50th anniversary of 1st kidney transplant in Sask.

Wednesday marks 50 years since the first kidney transplant was performed in Saskatchewan.
Former Regina Pats star Kyle Deck, who is on dialysis, took part in a donor awareness event in Saskatoon Tuesday. Wednesday is the 50th anniversary of the first kidney transplant in Saskatchewan. (Kathy Fitzpatrick/CBC)

Wednesday marks 50 years since the first kidney transplant was performed in Saskatchewan.

Since then, more than 800 people have had the surgery.

Today in Saskatchewan, 89 patients who are candidates for the surgery are waiting for suitable donors.

Among them is former hockey player Kyle Deck, who was a star with the Regina Pats.

He has been on dialysis for a year, a procedure that he is able to do at home. Each session takes about an hour to do and he does it four times per day.

At a ceremony in Saskatoon on Tuesday, Deck said he spends a lot of time thinking about the transplant.

"It's tough and it's scary," He said. "I hope, I pray.  And I'm thankful for the people who have donated, and the donators coming forward."

Deck said it means the world to him that people have added their names to a registry of donors. He says he is anxiously looking forward to a return to good health, in order to do more things with his young family.

Also at the event Tuesday was Dr. Richard Baltzan who recalled the early days of kidney transplants in Saskatchewan. He joined the surgical team just a few months after the first transplant was done.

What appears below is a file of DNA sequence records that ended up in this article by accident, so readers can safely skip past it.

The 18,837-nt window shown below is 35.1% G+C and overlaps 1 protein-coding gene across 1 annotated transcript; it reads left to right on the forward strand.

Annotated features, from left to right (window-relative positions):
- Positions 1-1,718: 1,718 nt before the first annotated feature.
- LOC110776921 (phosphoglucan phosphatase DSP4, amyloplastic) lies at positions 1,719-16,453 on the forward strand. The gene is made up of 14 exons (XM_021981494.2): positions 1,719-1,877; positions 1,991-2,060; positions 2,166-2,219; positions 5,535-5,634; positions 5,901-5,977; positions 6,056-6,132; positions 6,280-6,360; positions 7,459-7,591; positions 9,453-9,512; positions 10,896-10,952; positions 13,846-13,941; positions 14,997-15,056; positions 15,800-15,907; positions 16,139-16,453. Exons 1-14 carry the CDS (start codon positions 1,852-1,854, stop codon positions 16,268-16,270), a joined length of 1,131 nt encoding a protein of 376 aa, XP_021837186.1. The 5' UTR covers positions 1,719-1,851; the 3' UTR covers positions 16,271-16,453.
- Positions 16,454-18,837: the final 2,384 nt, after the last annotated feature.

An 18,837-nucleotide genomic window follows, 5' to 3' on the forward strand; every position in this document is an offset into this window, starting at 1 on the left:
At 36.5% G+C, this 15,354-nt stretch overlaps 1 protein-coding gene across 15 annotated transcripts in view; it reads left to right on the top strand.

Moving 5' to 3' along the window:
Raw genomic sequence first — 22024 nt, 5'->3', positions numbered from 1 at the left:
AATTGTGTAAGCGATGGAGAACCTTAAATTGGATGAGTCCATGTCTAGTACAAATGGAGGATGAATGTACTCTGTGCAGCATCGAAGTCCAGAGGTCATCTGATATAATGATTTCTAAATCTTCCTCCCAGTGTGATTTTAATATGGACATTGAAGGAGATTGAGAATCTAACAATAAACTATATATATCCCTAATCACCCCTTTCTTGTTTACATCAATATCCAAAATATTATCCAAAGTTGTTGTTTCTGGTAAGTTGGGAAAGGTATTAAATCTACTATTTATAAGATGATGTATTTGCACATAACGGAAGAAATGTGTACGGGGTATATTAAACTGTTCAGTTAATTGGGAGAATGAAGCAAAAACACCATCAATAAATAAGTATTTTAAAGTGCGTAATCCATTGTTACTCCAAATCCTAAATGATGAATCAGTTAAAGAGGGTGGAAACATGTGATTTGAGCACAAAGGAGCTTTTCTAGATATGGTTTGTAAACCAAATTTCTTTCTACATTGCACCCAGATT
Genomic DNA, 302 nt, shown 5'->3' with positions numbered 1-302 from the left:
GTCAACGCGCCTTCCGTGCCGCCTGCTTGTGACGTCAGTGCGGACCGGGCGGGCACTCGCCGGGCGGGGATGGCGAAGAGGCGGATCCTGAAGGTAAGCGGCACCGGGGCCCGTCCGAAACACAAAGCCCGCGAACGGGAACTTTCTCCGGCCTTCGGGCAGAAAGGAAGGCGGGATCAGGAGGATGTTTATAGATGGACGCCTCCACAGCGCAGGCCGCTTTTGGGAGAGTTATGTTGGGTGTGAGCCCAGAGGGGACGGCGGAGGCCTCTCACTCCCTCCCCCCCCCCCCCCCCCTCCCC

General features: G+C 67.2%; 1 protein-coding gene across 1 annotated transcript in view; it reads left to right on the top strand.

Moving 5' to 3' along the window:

Baltzan said his brother Marc, who spearheaded the first one, did so as a life-saving measure.

"We had a sick patient — an 18 year old girl who was perfectly well until four weeks when her kidneys packed in and there was no alternative," Baltzan said. "She was either die or receive a transplant."

As it turned out, the recipient of the first transplant in Saskatchewan was also, Baltzan believes, the first patient to go through an almost immediate rejection of the new organ.

"The kidney worked excellently for the first 12 hours and then it rejected and this was the first hyper-acute rejection I think ever recorded — certainly in North America — and probably the world," Baltzan said. He added the team did a second transplant for the patient, which was successful.

Baltzan said when the team was first created, the procedure was so new they contacted experts in Boston who guided them through how the surgery should be done.


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